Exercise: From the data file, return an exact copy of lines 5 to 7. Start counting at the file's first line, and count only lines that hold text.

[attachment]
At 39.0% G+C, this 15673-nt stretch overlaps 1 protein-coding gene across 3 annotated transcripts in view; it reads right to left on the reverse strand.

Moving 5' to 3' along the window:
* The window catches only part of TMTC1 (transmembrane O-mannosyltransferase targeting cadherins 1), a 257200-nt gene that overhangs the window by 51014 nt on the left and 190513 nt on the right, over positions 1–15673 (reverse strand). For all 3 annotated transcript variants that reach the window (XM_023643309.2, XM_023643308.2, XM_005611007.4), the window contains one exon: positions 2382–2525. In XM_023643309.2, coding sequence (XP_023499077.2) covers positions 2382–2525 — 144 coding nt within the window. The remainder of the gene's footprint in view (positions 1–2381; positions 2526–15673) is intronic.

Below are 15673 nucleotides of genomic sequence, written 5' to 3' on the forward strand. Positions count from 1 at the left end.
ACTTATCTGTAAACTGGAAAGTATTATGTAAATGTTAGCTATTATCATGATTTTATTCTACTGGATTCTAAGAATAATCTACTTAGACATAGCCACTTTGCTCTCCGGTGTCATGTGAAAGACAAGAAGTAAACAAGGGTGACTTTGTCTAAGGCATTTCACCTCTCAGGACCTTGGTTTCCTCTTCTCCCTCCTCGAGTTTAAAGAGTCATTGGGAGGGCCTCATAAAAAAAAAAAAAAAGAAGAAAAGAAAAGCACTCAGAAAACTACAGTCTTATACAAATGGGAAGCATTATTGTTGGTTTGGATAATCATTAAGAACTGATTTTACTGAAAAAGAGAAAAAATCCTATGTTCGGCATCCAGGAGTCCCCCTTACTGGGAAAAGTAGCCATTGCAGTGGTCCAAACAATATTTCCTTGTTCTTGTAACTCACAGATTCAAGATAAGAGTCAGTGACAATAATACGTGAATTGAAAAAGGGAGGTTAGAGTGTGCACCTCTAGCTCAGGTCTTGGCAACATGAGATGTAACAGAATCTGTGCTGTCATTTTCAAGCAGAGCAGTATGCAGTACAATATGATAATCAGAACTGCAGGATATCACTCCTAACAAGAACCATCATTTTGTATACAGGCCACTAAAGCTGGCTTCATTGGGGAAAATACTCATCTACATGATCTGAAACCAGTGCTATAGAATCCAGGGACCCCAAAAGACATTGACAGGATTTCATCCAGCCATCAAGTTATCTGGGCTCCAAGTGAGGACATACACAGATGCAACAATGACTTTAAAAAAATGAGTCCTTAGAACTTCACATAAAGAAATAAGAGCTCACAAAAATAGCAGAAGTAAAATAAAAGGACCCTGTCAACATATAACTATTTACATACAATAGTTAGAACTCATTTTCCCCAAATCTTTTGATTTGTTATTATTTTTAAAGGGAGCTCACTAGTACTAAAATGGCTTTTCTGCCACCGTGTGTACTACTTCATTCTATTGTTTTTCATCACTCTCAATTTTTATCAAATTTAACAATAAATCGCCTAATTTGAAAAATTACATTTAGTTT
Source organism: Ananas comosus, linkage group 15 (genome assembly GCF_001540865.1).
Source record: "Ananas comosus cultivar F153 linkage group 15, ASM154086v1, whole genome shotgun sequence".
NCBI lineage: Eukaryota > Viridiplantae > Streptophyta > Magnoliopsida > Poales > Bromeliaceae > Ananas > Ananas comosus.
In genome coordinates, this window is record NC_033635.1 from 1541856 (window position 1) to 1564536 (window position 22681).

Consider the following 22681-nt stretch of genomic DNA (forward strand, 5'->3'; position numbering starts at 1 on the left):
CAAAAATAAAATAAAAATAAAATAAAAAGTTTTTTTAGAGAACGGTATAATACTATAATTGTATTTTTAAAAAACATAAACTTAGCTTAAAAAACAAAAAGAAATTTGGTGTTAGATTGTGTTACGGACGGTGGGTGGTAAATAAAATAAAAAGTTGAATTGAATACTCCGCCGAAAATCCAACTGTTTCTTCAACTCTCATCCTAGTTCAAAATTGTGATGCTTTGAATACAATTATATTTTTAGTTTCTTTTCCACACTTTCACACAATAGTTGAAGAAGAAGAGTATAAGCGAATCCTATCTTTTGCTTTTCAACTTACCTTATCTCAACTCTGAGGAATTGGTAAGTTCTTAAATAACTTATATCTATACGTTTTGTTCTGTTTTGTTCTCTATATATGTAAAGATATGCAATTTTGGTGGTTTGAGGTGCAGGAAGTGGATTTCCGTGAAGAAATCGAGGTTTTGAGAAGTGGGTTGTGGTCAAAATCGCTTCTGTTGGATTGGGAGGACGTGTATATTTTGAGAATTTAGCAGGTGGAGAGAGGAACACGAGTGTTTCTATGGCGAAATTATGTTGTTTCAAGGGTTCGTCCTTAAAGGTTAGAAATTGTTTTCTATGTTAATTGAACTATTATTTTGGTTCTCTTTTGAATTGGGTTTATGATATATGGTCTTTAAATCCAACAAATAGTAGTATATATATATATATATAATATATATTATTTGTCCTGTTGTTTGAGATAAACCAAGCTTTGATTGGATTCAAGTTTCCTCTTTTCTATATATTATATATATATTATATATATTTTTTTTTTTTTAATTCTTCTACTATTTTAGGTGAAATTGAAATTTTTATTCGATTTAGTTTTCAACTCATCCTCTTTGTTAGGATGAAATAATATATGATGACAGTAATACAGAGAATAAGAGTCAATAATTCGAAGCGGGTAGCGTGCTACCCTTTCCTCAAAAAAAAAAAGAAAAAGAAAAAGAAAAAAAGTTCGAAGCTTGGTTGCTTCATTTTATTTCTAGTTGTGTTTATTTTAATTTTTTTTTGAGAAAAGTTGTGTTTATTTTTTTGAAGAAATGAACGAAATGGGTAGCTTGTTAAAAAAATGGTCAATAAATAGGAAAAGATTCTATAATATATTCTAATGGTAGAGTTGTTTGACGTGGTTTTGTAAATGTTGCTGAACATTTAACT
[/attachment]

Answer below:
ACTTATCTGTAAACTGGAAAGTATTATGTAAATGTTAGCTATTATCATGATTTTATTCTACTGGATTCTAAGAATAATCTACTTAGACATAGCCACTTTGCTCTCCGGTGTCATGTGAAAGACAAGAAGTAAACAAGGGTGACTTTGTCTAAGGCATTTCACCTCTCAGGACCTTGGTTTCCTCTTCTCCCTCCTCGAGTTTAAAGAGTCATTGGGAGGGCCTCATAAAAAAAAAAAAAAAGAAGAAAAGAAAAGCACTCAGAAAACTACAGTCTTATACAAATGGGAAGCATTATTGTTGGTTTGGATAATCATTAAGAACTGATTTTACTGAAAAAGAGAAAAAATCCTATGTTCGGCATCCAGGAGTCCCCCTTACTGGGAAAAGTAGCCATTGCAGTGGTCCAAACAATATTTCCTTGTTCTTGTAACTCACAGATTCAAGATAAGAGTCAGTGACAATAATACGTGAATTGAAAAAGGGAGGTTAGAGTGTGCACCTCTAGCTCAGGTCTTGGCAACATGAGATGTAACAGAATCTGTGCTGTCATTTTCAAGCAGAGCAGTATGCAGTACAATATGATAATCAGAACTGCAGGATATCACTCCTAACAAGAACCATCATTTTGTATACAGGCCACTAAAGCTGGCTTCATTGGGGAAAATACTCATCTACATGATCTGAAACCAGTGCTATAGAATCCAGGGACCCCAAAAGACATTGACAGGATTTCATCCAGCCATCAAGTTATCTGGGCTCCAAGTGAGGACATACACAGATGCAACAATGACTTTAAAAAAATGAGTCCTTAGAACTTCACATAAAGAAATAAGAGCTCACAAAAATAGCAGAAGTAAAATAAAAGGACCCTGTCAACATATAACTATTTACATACAATAGTTAGAACTCATTTTCCCCAAATCTTTTGATTTGTTATTATTTTTAAAGGGAGCTCACTAGTACTAAAATGGCTTTTCTGCCACCGTGTGTACTACTTCATTCTATTGTTTTTCATCACTCTCAATTTTTATCAAATTTAACAATAAATCGCCTAATTTGAAAAATTACATTTAGTTT
Source organism: Ananas comosus, linkage group 15 (genome assembly GCF_001540865.1).
Source record: "Ananas comosus cultivar F153 linkage group 15, ASM154086v1, whole genome shotgun sequence".